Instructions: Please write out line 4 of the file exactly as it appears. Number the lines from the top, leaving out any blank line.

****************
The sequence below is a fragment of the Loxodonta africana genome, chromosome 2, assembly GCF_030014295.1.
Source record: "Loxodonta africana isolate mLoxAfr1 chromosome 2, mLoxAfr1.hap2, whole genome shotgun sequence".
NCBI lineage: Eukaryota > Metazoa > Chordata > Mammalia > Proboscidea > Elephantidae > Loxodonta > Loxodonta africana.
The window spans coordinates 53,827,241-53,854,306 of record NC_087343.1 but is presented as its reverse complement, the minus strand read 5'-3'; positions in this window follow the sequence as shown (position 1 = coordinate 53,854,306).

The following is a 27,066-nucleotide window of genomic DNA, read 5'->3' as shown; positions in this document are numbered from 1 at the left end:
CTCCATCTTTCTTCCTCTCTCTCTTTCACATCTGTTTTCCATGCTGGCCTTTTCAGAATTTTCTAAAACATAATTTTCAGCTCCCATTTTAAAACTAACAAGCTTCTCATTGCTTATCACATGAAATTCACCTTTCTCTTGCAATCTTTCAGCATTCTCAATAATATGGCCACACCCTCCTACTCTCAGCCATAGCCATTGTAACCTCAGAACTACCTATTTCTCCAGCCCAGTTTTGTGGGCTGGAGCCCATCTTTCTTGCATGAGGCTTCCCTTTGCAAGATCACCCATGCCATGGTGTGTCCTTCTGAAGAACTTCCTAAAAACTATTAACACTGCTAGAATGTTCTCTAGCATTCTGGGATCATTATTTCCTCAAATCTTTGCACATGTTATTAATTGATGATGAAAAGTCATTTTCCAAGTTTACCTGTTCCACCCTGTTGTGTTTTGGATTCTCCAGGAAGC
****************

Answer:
The window spans coordinates 53,827,241-53,854,306 of record NC_087343.1 but is presented as its reverse complement, the minus strand read 5'-3'; positions in this window follow the sequence as shown (position 1 = coordinate 53,854,306).